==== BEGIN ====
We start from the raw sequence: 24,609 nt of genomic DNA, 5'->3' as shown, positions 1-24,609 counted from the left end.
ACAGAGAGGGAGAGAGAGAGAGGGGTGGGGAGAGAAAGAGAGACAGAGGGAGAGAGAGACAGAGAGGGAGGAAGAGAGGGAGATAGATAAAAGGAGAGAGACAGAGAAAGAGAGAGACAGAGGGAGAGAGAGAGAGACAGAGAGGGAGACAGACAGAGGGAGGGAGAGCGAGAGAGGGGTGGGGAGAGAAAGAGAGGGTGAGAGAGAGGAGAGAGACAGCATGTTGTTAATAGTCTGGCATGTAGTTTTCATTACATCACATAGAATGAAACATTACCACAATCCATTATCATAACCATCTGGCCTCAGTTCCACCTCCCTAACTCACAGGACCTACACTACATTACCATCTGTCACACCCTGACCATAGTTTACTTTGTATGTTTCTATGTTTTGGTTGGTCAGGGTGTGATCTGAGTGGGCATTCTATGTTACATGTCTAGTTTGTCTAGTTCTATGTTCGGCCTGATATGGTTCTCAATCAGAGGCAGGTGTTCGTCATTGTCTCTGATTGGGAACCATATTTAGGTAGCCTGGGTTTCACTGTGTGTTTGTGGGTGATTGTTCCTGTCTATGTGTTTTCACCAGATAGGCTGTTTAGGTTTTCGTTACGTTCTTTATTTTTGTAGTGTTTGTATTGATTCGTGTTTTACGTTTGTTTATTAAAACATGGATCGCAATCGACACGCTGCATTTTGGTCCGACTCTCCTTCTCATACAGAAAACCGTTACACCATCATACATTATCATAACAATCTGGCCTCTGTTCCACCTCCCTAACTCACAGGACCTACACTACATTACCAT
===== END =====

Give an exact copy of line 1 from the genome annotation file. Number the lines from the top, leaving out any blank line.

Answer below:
We start from the raw sequence: 24,609 nt of genomic DNA, 5'->3' as shown, positions 1-24,609 counted from the left end.